Speed read: Anita Clifford puts in to context the Anti Money Laundering and sanctions inquiry announced by the Treasury Committee, a lower house parliamentary committee, on 29 March 2018.
Today (29 March 2018), the Treasury Committee announced a full-scale inquiry into the money laundering regime and the impact of economic crime on consumers in the United Kingdom. The announcement comes amidst growing concern over the effectiveness of the United Kingdom’s Anti-Money Laundering (AML) framework in Part 7 of the Proceeds of Crime Act 2002 and the money laundering regulations which operate in parallel. A Sanctions and AML Bill is currently before Parliament for consideration and the Law Commission is currently conducting its own full scale 9-month review of Part 7 as part of its Thirteenth Programme of Law Reform. Real estate has been earmarked as a focus of the new Inquiry. Announcing the Inquiry, Committee Chair Nicky Morgan MP, noted: “It has been claimed that the UK, particularly the London property market, is becoming a destination of choice to launder the proceeds of overseas crime and corruption – so-called ‘dirty money’”.
Call for evidence
As a first step, the Inquiry has called for evidence from the public on AML and economic crime weaknesses. Submissions are due by 8 May 2018. In relation to AML, evidence is sought on several matters including the weaknesses in the current legislative and regulatory landscape and its impact on and unintended consequences of the regime for individuals, firms and the wider economy, and the effectiveness of the Treasury and its bodies in supporting and supervising the regimes.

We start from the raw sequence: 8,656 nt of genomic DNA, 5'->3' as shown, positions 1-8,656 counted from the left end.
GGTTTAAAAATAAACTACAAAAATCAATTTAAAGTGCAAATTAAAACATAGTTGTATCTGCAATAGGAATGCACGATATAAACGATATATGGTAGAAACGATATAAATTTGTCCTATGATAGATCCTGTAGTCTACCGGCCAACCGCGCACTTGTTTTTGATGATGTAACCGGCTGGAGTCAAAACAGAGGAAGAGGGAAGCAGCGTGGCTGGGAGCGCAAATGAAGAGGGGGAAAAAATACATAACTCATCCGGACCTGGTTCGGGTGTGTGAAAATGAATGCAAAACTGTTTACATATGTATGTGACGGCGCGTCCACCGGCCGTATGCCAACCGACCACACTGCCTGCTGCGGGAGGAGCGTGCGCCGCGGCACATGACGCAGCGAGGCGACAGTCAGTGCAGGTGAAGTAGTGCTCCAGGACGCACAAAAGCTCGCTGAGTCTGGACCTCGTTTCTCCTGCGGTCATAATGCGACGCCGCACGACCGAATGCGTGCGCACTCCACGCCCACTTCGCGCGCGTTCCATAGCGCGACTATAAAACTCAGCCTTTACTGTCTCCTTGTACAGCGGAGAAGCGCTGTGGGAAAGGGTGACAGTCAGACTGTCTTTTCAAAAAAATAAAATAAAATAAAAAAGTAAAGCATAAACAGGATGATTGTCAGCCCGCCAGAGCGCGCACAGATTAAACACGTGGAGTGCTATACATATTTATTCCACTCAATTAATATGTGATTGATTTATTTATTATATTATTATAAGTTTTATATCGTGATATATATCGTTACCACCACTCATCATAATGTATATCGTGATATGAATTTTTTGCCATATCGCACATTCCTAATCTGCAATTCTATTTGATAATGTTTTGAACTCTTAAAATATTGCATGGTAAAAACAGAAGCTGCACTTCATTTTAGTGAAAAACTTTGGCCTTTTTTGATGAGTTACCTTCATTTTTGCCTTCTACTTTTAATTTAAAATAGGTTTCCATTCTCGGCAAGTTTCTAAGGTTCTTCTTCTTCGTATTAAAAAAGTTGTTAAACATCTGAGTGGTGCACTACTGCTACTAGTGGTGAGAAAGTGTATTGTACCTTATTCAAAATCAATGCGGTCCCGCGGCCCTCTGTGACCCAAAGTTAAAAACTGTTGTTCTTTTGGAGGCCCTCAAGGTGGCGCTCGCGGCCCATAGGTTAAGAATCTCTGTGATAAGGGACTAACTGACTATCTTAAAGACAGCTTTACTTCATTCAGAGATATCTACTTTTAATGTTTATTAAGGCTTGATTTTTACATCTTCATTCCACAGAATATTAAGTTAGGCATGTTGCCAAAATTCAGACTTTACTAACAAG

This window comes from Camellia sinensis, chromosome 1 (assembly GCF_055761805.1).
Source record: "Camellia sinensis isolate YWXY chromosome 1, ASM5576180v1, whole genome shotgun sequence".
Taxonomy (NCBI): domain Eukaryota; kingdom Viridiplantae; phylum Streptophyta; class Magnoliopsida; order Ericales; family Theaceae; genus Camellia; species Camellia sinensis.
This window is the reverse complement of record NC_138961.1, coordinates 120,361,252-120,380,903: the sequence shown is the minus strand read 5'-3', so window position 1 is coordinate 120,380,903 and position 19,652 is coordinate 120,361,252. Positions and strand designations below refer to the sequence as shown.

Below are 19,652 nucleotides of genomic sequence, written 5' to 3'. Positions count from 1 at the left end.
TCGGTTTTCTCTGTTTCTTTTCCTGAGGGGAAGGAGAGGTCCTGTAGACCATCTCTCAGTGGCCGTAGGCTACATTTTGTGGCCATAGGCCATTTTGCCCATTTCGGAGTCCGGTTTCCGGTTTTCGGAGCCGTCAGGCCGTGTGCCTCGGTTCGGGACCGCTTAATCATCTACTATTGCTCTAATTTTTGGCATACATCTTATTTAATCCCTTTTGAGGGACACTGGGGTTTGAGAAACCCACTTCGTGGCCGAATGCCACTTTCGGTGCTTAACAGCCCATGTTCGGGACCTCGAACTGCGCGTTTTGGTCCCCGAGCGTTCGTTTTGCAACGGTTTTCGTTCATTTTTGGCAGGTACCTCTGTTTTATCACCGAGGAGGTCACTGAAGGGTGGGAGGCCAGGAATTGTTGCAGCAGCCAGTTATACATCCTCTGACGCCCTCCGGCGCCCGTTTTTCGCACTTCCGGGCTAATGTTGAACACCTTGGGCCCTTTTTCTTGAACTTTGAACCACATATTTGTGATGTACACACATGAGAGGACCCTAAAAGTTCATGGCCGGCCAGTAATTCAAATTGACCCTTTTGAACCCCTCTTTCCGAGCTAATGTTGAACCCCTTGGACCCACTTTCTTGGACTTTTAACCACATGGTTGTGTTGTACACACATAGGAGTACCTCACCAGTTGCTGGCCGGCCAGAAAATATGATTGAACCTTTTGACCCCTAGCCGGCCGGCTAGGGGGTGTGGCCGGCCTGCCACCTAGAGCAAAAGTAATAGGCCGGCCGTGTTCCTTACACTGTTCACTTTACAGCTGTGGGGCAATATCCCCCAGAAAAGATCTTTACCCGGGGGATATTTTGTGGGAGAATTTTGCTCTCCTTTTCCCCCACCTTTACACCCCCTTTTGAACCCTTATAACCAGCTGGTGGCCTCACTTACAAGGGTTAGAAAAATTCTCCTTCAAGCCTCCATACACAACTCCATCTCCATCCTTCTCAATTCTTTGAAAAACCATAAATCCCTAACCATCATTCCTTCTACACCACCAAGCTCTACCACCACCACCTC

Similar issues are flagged for consideration in relation to the second arm of the Inquiry which focuses on economic crime and its effect on consumers. Pertinently, however, the Inquiry has also called for evidence on the potential for technology and innovation to assist those committing and combatting economic crime and the security of consumers’ data.
The Inquiry’s interest in the regulatory aspect of the AML regime, alongside its other focus areas, is to be welcomed.
Since 2003, duties to undertake appropriate client identification and develop and implement AML controls and systems have applied to the financial sector. Over time, adherence to these duties has become crucial to the fight against illicit money flowing into the United Kingdom. In 2007, the duties were expanded and extended to more business activities identified as vulnerable to exploitation by money launderers such as legal professionals. Most recently, they have been refined so as to compel regulated persons to adopt an individualised risk-based approach under the Money Laundering, Terrorist Financing and Transfer of Funds (Information on the Payer) Regulations 2017 and independently audit for AML compliance. The 2017 Regulations implement the EU’s Fourth AML Directive (4MLD).
The AML requirements, imposed on persons such as banks, estate agents, legal professionals and high value dealers, have been backed by criminal sanction since 2003. Fifteen years on, prosecutions are rare. Although there have been successful prosecutions of the principal money laundering offences, contrary to sections 327 – 329 of POCA, very few prosecutions for breach of the money laundering regulatory requirements have been instituted. Similarly, there have been very few prosecutions of the failure to disclose a suspicion of money laundering offence under section 330 of POCA, applicable to regulated persons, even though concern about the United Kingdom’s attractiveness to money launderers has not diminished.